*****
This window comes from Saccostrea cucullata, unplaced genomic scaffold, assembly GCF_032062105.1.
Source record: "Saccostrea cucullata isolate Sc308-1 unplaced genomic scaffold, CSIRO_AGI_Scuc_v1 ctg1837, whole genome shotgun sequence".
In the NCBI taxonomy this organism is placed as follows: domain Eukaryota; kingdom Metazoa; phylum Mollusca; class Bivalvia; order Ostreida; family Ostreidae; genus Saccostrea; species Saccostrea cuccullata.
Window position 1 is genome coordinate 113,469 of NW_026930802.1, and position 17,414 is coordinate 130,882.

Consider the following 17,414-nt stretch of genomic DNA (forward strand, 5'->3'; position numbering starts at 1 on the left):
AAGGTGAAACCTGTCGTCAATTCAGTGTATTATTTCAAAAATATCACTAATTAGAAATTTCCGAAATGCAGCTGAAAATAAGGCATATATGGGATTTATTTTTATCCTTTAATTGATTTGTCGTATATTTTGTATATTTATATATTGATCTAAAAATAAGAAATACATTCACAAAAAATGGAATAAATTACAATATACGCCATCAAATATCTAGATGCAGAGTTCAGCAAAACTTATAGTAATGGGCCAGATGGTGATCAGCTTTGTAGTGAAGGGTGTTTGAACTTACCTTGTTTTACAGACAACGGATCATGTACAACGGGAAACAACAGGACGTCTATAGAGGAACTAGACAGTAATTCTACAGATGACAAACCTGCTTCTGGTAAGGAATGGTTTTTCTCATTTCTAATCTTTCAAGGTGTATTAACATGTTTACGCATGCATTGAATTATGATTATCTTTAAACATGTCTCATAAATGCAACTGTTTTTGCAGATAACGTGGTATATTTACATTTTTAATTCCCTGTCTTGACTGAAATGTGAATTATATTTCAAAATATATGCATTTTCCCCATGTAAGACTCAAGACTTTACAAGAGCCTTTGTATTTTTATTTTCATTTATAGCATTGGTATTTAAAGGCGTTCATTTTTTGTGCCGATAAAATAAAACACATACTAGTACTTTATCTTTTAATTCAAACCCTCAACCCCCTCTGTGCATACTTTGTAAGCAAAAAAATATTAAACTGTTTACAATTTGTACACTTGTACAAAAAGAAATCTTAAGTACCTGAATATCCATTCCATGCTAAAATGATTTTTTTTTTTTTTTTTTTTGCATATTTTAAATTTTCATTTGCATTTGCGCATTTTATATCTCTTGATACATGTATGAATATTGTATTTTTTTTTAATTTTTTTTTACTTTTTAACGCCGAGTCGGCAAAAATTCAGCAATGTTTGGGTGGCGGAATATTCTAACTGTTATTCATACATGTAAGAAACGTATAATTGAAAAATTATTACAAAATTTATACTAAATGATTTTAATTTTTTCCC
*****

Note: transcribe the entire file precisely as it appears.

This window comes from Saccostrea cucullata, unplaced genomic scaffold, assembly GCF_032062105.1.
Source record: "Saccostrea cucullata isolate Sc308-1 unplaced genomic scaffold, CSIRO_AGI_Scuc_v1 ctg1837, whole genome shotgun sequence".
In the NCBI taxonomy this organism is placed as follows: domain Eukaryota; kingdom Metazoa; phylum Mollusca; class Bivalvia; order Ostreida; family Ostreidae; genus Saccostrea; species Saccostrea cuccullata.
Window position 1 is genome coordinate 113,469 of NW_026930802.1, and position 17,414 is coordinate 130,882.

Consider the following 17,414-nt stretch of genomic DNA (forward strand, 5'->3'; position numbering starts at 1 on the left):
AAGGTGAAACCTGTCGTCAATTCAGTGTATTATTTCAAAAATATCACTAATTAGAAATTTCCGAAATGCAGCTGAAAATAAGGCATATATGGGATTTATTTTTATCCTTTAATTGATTTGTCGTATATTTTGTATATTTATATATTGATCTAAAAATAAGAAATACATTCACAAAAAATGGAATAAATTACAATATACGCCATCAAATATCTAGATGCAGAGTTCAGCAAAACTTATAGTAATGGGCCAGATGGTGATCAGCTTTGTAGTGAAGGGTGTTTGAACTTACCTTGTTTTACAGACAACGGATCATGTACAACGGGAAACAACAGGACGTCTATAGAGGAACTAGACAGTAATTCTACAGATGACAAACCTGCTTCTGGTAAGGAATGGTTTTTCTCATTTCTAATCTTTCAAGGTGTATTAACATGTTTACGCATGCATTGAATTATGATTATCTTTAAACATGTCTCATAAATGCAACTGTTTTTGCAGATAACGTGGTATATTTACATTTTTAATTCCCTGTCTTGACTGAAATGTGAATTATATTTCAAAATATATGCATTTTCCCCATGTAAGACTCAAGACTTTACAAGAGCCTTTGTATTTTTATTTTCATTTATAGCATTGGTATTTAAAGGCGTTCATTTTTTGTGCCGATAAAATAAAACACATACTAGTACTTTATCTTTTAATTCAAACCCTCAACCCCCTCTGTGCATACTTTGTAAGCAAAAAAATATTAAACTGTTTACAATTTGTACACTTGTACAAAAAGAAATCTTAAGTACCTGAATATCCATTCCATGCTAAAATGATTTTTTTTTTTTTTTTTTTTGCATATTTTAAATTTTCATTTGCATTTGCGCATTTTATATCTCTTGATACATGTATGAATATTGTATTTTTTTTTAATTTTTTTTTACTTTTTAACGCCGAGTCGGCAAAAATTCAGCAATGTTTGGGTGGCGGAATATTCTAACTGTTATTCATACATGTAAGAAACGTATAATTGAAAAATTATTACAAAATTTATACTAAATGATTTTAATTTTTTCCC